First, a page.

Smiling leprechaun is one of few St. Patrick’s Day bobble heads

There are many collectors of Christmas and Halloween collectibles, but few celebrate St Patrick’s Day with a collection of figures. This smiling leprechaun nods his head as he learns that he was bought for $59 at a Bertoia auction in New Jersey. (Cowles Syndicate Inc.)

There are many collectors of Christmas and Halloween collectibles, but few celebrate St Patrick’s Day with a collection of figures. This smiling leprechaun nods his head as he learns that he was bought for $59 at a Bertoia auction in New Jersey. (Cowles Syndicate Inc.)

Bobble heads are popular today as sports collectibles. Most baseball teams offer souvenir bobble-head dolls at some of the games during the year, but today’s dolls are made of slick plastic and usually are wearing fabric uniforms.

Early toy bobble heads were made of painted papier-mache. The head bobs up and down because it is attached to a long-weighted neck that’s suspended in the neck’s hole. It is balanced on a narrow metal rod that swings back and forth, making the head move.

The idea came from 18th-century porcelain figurines that had moving heads and hands. The major German porcelain factories made complicated nodders. One was a group of four women drinking tea while their heads and hands moved. Another was a 20th-century figure of a woman seated in front of a typewriter. Her hands moved up and down as she typed.

This bobble-head figure in a lime-green suit and hat is a 5-inch tall smiling Irish Leprechaun nodder. It was made in Germany of a composition material; his glass eye is winking. He’s a charming fellow, but St. Patrick’s Day collectibles are not as popular as those for Halloween or Christmas, and there were fewer bids. The buyer paid only $59.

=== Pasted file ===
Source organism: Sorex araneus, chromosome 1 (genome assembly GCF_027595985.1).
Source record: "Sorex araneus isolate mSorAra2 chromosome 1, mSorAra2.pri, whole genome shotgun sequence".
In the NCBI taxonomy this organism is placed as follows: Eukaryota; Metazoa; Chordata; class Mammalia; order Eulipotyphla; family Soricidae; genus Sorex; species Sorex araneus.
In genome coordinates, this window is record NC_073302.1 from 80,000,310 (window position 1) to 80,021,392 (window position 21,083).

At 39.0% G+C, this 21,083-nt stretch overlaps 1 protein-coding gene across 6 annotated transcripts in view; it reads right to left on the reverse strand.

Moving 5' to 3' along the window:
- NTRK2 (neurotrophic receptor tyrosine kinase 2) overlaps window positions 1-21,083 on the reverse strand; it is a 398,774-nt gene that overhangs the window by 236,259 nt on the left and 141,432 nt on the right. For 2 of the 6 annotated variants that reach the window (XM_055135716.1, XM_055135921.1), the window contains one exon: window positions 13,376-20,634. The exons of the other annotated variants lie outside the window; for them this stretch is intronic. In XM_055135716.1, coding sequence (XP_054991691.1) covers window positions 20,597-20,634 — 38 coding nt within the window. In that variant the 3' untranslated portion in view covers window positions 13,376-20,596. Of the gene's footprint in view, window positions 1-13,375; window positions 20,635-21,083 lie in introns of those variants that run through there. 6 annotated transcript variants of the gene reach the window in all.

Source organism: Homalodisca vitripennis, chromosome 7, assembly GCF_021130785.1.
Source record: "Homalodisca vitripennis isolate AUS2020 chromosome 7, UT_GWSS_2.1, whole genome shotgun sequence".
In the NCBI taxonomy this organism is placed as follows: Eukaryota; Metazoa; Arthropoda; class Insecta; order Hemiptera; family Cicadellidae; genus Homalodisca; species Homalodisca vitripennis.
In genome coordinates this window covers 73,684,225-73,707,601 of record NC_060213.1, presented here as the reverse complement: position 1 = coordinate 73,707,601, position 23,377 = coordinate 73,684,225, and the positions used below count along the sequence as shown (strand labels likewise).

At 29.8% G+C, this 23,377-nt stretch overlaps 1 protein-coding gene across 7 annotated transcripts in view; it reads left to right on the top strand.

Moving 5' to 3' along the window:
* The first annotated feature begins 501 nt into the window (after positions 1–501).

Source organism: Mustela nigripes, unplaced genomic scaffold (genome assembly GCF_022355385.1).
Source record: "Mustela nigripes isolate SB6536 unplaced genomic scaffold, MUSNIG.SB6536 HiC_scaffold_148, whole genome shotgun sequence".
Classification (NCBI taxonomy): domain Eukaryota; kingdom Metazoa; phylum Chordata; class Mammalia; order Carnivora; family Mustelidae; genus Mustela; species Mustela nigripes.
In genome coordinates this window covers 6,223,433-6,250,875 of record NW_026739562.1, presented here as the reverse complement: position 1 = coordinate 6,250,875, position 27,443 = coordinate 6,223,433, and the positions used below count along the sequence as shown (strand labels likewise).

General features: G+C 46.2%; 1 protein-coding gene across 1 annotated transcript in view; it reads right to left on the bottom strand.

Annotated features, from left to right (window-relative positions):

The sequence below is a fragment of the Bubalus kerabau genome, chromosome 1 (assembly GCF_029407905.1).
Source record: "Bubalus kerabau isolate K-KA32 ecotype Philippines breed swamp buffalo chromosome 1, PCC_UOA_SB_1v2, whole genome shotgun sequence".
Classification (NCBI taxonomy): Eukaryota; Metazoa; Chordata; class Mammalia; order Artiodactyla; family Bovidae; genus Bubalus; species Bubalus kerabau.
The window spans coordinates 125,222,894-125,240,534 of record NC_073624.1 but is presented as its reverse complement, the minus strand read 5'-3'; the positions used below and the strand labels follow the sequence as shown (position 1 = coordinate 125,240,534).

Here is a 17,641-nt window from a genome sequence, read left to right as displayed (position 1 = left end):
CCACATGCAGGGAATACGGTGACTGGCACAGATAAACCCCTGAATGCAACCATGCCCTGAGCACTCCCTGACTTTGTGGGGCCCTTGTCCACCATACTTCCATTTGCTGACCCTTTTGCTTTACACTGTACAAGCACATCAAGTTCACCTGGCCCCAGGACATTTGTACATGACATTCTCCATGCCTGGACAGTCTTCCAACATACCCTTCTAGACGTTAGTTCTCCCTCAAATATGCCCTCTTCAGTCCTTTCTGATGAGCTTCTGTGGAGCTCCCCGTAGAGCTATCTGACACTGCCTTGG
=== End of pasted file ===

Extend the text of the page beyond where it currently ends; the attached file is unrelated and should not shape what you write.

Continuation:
Q: Is it true that furniture from the U.S. House of Representatives is sometimes sold at auction? Who owns the chair used by each elected official?

A: For many years, there were few rules about the furniture that belonged to the government in the Congressional buildings, the White House or other federal buildings. It is said that President Lincoln’s wife sold some of the furnishings because she needed money to live on, as there was no pension for the wife of a president.

Now there are pages of instructions about buying and selling official furnishings. Most pieces have to be paid for by the elected official according to a written schedule. We have seen several Victorian chairs from the House of Representatives sold. They were made in 1857 by a famous New York firm, Bembe &Kimbel. They featured three stars carved on the chair crest, and carved oak branches representing longevity and laurel for victory on the arms and legs. In 2008, a chair sold for about $19,000.

Q: Are old Jantzen bathing suits collectible? Sellable?

A: Carl Jantzen and John and Roy Zehntgbauer started the Portland Knitting Co. in 1910 in Oregon to make hosiery and sweaters. So when they were asked to make a knit wool bathing suit for a rowing team, they tried. By 1918 their company was called the Jantzen Knitting Mills, and they were making and licensing bathing suits sold all over the world. They made stylish suits that were nationally advertised, and promoted swimming events. The diving girl logo was created in 1920.

All types of clothing made for sports have become collectible, and many serious fashion collections that started with designer gowns now have a division for sneakers and sports uniforms. A vintage swimsuit could sell for $25 to $50.